SEO Questions Series, Part One: What is SEO?

According to Wikipedia SEO, or search engine optimization is:

the process of improving the visibility of a website or a web page in search engines via the “natural” or un-paid (“organic” or “algorithmic”) search results.

So how is online visibility improved? It requires an understanding of how search engines work without having access to the search engines’ secret algorithms that determine the results, and an understanding of the users that are searching.

Starting with understanding how search engines work; out of the over 200 factors that determine your site’s ranking on Google, they can mostly be categorized into four main buckets:

  1. Relevance
  2. Importance
  3. Personalization
  4. Localization

Depending on the nature of your site these factors may take on differing levels of importance however the order of the factors are generally in order of importance.

Relevance is the foundation of ranking. Your site needs content that is focused on the keywords that you want to rank for. If your site isn’t using the keywords in the title tags, body copy, anchor text and alt attributes, your site will not be associated with the desired keyword.

Importance is the vote of confidence from your ‘peers’. Search engines have millions of ‘relevant’ content associated with keywords, yet they still need to order the results by importance. Importance is influenced by the age of the site, the quality and diversity of your backlinks, and how much the content is shared socially. The best kind of links you can get are links in the body copy of another site with surrounding content that is relevant to your site content.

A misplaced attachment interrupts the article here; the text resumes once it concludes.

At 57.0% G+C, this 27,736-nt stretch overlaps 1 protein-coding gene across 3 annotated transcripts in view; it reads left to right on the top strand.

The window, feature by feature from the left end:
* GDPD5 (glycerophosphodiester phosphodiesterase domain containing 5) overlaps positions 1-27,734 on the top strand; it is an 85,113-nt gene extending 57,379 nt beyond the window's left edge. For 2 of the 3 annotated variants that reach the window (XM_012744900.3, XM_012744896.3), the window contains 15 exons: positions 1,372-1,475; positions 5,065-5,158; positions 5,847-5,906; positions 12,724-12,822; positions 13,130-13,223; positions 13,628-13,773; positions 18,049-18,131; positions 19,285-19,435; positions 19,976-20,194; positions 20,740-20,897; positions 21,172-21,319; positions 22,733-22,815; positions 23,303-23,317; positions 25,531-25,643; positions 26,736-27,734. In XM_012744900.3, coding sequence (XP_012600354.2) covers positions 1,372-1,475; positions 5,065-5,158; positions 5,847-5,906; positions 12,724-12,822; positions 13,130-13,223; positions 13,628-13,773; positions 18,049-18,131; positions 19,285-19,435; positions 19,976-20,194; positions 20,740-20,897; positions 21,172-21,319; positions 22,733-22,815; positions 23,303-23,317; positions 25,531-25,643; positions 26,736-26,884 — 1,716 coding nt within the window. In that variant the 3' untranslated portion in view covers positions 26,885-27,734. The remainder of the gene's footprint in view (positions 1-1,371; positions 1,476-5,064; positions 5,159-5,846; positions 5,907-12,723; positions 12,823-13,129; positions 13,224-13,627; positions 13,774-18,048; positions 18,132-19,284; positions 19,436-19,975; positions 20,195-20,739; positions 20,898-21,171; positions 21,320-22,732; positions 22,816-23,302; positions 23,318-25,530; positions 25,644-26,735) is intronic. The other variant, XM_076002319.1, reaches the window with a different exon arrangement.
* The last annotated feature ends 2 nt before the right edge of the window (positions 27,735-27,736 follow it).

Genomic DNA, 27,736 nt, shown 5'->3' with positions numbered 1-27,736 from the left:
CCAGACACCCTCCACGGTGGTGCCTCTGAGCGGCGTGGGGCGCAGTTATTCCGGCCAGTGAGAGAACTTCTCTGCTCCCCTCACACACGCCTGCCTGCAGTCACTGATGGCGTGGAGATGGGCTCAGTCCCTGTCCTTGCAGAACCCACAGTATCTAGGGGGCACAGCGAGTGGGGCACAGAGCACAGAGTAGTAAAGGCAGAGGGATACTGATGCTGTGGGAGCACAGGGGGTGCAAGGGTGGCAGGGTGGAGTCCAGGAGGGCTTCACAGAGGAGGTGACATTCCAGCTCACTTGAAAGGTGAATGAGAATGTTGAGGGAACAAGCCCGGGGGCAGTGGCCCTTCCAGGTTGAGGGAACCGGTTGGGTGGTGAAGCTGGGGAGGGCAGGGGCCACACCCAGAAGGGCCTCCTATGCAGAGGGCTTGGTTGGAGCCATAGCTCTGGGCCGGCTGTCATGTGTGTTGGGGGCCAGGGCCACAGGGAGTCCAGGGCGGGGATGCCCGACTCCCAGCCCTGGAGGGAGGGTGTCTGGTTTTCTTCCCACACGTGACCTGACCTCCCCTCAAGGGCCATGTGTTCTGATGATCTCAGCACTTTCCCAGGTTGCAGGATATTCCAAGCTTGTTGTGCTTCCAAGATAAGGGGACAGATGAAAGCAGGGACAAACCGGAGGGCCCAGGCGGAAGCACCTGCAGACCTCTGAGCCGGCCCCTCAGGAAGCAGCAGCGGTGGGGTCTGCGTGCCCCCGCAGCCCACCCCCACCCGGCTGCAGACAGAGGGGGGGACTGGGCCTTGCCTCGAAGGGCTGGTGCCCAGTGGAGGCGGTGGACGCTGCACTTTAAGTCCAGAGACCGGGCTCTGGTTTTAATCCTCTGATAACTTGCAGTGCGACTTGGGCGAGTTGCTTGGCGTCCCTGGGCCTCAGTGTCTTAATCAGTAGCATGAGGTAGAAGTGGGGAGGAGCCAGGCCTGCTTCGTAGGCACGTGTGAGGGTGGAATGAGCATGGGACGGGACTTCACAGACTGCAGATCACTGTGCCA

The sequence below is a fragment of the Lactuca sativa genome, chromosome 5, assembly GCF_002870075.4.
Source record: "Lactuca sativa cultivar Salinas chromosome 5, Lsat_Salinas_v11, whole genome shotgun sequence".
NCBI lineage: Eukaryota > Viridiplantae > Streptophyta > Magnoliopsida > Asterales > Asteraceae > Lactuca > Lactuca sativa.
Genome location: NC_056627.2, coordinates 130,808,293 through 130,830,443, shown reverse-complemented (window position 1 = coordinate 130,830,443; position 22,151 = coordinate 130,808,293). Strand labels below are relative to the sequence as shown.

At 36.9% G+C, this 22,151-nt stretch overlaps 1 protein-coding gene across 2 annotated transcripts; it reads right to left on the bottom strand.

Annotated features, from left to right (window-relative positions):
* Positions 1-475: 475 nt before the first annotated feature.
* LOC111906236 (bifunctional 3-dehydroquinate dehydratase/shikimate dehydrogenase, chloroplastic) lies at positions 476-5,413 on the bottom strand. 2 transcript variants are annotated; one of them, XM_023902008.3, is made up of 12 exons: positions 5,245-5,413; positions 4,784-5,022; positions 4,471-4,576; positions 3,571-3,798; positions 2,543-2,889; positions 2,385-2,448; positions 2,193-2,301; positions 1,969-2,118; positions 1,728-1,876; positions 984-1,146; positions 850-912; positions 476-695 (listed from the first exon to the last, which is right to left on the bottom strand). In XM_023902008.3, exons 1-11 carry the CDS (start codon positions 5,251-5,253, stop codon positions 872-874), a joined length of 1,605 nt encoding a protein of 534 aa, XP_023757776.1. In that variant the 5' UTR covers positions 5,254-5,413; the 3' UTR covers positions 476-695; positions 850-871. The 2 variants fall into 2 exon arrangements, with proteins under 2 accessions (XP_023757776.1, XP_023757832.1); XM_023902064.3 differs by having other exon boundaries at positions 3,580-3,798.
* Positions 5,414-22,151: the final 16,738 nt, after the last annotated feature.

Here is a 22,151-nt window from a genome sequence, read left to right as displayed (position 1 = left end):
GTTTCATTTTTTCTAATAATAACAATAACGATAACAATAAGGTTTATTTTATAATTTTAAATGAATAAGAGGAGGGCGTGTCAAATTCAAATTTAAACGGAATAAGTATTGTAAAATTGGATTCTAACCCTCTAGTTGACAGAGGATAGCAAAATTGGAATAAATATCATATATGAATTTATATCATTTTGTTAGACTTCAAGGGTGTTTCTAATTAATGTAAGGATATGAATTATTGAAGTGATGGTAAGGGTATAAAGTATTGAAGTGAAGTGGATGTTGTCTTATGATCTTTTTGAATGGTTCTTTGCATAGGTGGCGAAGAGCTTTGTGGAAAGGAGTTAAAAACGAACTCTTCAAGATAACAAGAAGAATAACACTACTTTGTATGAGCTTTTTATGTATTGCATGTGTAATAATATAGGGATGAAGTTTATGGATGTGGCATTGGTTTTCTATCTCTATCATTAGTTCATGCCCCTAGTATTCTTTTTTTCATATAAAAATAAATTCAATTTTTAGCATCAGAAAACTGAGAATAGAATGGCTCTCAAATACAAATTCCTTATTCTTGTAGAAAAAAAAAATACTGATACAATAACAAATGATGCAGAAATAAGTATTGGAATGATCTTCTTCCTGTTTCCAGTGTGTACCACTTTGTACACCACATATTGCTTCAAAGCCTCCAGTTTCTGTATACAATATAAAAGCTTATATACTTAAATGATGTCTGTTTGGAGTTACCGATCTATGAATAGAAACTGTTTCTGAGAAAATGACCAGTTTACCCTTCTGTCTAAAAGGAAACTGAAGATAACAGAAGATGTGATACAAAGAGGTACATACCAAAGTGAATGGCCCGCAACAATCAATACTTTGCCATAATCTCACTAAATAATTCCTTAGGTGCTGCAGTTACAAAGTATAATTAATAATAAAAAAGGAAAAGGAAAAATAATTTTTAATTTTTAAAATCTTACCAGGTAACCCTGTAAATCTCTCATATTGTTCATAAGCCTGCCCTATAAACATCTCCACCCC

Personalization is based on users’ search history. Google’s algorithm is aware of your search history and will adjust it’s results based on past searches. This is a very tricky factor, as it’s pretty much impossible to know how you rank in personalized results, because the results may be unique to each user based on their search history.

Localization is incredibly important to small business. For those businesses that rely on local customers, localization can make or break your business. Your site needs to be associated with a physical address from a search perspective. Also, many other sites should include your physical address as Google will see other listings of that address associated with your company name as votes of confidence that your address is correct.

With the basic understanding of how search engines rank sites, it is imperative to know how users are finding your site. If your website is ranking for a keyword that nobody searches for such as “appendix transplant” it doesn’t matter. The purpose of the SEO process is to drive high quality traffic to your site that will result in the desired engagement.

Understanding the vocabulary of your users and the intent implied by the words used should drive your keyword strategy. Establishing your keyword strategy is the backbone of any legitimate SEO campaign, which is the subject of the next post in this series.


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